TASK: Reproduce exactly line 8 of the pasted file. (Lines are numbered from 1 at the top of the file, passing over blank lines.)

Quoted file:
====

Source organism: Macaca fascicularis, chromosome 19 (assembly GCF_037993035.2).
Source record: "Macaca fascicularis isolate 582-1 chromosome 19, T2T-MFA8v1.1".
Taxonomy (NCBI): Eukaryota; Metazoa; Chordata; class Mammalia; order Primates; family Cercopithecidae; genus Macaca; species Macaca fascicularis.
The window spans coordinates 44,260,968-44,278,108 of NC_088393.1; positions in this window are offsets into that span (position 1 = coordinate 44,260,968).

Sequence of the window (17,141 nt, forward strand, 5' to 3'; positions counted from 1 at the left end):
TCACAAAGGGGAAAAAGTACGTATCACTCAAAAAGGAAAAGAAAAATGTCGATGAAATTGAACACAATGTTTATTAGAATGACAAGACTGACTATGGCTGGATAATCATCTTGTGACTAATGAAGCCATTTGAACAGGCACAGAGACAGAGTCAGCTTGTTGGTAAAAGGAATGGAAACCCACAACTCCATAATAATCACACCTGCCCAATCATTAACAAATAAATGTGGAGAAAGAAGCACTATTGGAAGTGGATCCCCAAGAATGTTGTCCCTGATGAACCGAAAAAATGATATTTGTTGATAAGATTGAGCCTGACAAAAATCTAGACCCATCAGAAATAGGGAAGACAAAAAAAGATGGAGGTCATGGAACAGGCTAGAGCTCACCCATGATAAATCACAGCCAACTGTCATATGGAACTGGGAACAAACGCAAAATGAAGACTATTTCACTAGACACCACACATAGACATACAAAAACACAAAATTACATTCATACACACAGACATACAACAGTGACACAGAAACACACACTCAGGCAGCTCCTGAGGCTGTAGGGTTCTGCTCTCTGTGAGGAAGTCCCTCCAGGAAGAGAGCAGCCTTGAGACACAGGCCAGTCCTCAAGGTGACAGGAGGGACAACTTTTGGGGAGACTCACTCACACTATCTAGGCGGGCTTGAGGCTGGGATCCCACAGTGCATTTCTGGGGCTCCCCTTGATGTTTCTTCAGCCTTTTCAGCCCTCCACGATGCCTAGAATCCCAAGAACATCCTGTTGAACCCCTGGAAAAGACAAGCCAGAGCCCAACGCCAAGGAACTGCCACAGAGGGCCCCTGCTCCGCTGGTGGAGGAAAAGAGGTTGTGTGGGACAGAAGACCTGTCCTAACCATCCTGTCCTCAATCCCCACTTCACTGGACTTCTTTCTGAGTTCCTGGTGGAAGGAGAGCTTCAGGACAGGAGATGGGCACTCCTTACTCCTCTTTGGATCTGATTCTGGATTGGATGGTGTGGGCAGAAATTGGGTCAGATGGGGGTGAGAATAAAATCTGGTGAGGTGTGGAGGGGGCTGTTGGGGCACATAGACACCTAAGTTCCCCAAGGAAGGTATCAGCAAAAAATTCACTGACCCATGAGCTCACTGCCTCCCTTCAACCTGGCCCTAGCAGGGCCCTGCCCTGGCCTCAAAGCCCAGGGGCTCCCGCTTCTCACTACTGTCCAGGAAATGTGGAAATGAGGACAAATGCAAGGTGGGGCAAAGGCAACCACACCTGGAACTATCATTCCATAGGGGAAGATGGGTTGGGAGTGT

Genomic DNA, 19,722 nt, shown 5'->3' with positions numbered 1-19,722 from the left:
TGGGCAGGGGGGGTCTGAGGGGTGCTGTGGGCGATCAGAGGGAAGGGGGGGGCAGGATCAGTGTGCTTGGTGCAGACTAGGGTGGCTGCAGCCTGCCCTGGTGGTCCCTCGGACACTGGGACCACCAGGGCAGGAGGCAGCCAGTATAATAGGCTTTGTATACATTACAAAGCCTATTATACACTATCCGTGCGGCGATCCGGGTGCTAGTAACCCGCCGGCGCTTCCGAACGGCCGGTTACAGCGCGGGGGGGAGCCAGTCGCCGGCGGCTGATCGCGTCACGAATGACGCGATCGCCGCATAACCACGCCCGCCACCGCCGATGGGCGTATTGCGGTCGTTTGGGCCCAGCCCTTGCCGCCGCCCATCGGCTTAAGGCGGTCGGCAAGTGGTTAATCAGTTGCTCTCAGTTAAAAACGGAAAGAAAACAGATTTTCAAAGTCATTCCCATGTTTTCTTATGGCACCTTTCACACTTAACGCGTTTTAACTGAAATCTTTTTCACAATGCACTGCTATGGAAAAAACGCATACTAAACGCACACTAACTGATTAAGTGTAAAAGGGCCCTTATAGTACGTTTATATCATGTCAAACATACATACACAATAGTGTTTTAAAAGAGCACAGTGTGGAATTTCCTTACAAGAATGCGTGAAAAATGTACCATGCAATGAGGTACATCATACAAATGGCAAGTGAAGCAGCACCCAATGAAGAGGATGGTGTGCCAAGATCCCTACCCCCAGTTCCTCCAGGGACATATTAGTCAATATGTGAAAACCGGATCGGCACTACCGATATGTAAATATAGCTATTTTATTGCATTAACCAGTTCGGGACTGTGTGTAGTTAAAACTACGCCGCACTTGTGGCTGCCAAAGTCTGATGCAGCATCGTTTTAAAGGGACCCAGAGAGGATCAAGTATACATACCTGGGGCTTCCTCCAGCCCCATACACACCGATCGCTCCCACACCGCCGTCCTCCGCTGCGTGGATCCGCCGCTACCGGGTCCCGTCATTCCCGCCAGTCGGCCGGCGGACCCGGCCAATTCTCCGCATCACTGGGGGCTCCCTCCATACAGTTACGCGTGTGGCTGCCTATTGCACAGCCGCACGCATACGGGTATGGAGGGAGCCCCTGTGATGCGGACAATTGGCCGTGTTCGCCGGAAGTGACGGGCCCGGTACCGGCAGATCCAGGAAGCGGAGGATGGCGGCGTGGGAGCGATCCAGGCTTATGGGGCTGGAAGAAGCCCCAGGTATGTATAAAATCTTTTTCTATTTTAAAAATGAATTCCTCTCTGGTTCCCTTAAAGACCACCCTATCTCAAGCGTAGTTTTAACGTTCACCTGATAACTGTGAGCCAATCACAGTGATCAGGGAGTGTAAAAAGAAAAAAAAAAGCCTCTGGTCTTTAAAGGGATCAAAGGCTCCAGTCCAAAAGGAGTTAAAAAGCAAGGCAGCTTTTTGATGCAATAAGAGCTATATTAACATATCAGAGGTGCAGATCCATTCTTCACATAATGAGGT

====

TGGGCAGGGGGGGTCTGAGGGGTGCTGTGGGCGATCAGAGGGAAGGGGGGGGCAGGATCAGTGTGCTTGGTGCAGACTAGGGTGGCTGCAGCCTGCCCTGGTGGTCCCTCGGACACTGGGACCACCAGGGCAGGAGGCAGCCAGTATAATAGGCTTTGTATACATTACAAAGCCTATTATACACTATCCGTGCGGCGATCCGGGTGCTAGTAACCCGCCGGCGCTTCCGAACGGCCGGTTACAGCGCGGGGGGGAGCCAGTCGCCGGCGGCTGATCGCGTCACGAATGACGCGATCGCCGCATAACCACGCCCGCCACCGCCGATGGGCGTATTGCGGTCGTTTGGGCCCAGCCCTTGCCGCCGCCCATCGGCTTAAGGCGGTCGGCAAGTGGTTAATCAGTTGCTCTCAGTTAAAAACGGAAAGAAAACAGATTTTCAAAGTCATTCCCATGTTTTCTTATGGCACCTTTCACACTTAACGCGTTTTAACTGAAATCTTTTTCACAATGCACTGCTATGGAAAAAACGCATACTAAACGCACACTAACTGATTAAGTGTAAAAGGGCCCTTATAGTACGTTTATATCATGTCAAACATACATACACAATAGTGTTTTAAAAGAGCACAGTGTGGAATTTCCTTACAAGAATGCGTGAAAAATGTACCATGCAATGAGGTACATCATACAAATGGCAAGTGAAGCAGCACCCAATGAAGAGGATGGTGTGCCAAGATCCCTACCCCCAGTTCCTCCAGGGACATATTAGTCAATATGTGAAAACCGGATCGGCACTACCGATATGTAAATATAGCTATTTTATTGCATTAACCAGTTCGGGACTGTGTGTAGTTAAAACTACGCCGCACTTGTGGCTGCCAAAGTCTGATGCAGCATCGTTTTAAAGGGACCCAGAGAGGATCAAGTATACATACCTGGGGCTTCCTCCAGCCCCATACACACCGATCGCTCCCACACCGCCGTCCTCCGCTGCGTGGATCCGCCGCTACCGGGTCCCGTCATTCCCGCCAGTCGGCCGGCGGACCCGGCCAATTCTCCGCATCACTGGGGGCTCCCTCCATACAGTTACGCGTGTGGCTGCCTATTGCACAGCCGCACGCATACGGGTATGGAGGGAGCCCCTGTGATGCGGACAATTGGCCGTGTTCGCCGGAAGTGACGGGCCCGGTACCGGCAGATCCAGGAAGCGGAGGATGGCGGCGTGGGAGCGATCCAGGCTTATGGGGCTGGAAGAAGCCCCAGGTATGTATAAAATCTTTTTCTATTTTAAAAATGAATTCCTCTCTGGTTCCCTTAAAGACCACCCTATCTCAAGCGTAGTTTTAACGTTCACCTGATAACTGTGAGCCAATCACAGTGATCAGGGAGTGTAAAAAGAAAAAAAAAAGCCTCTGGTCTTTAAAGGGATCAAAGGCTCCAGTCCAAAAGGAGTTAAAAAGCAAGGCAGCTTTTTGATGCAATAAGAGCTATATTAACATATCAGAGGTGCAGATCCATTCTTCACATAATGAGGT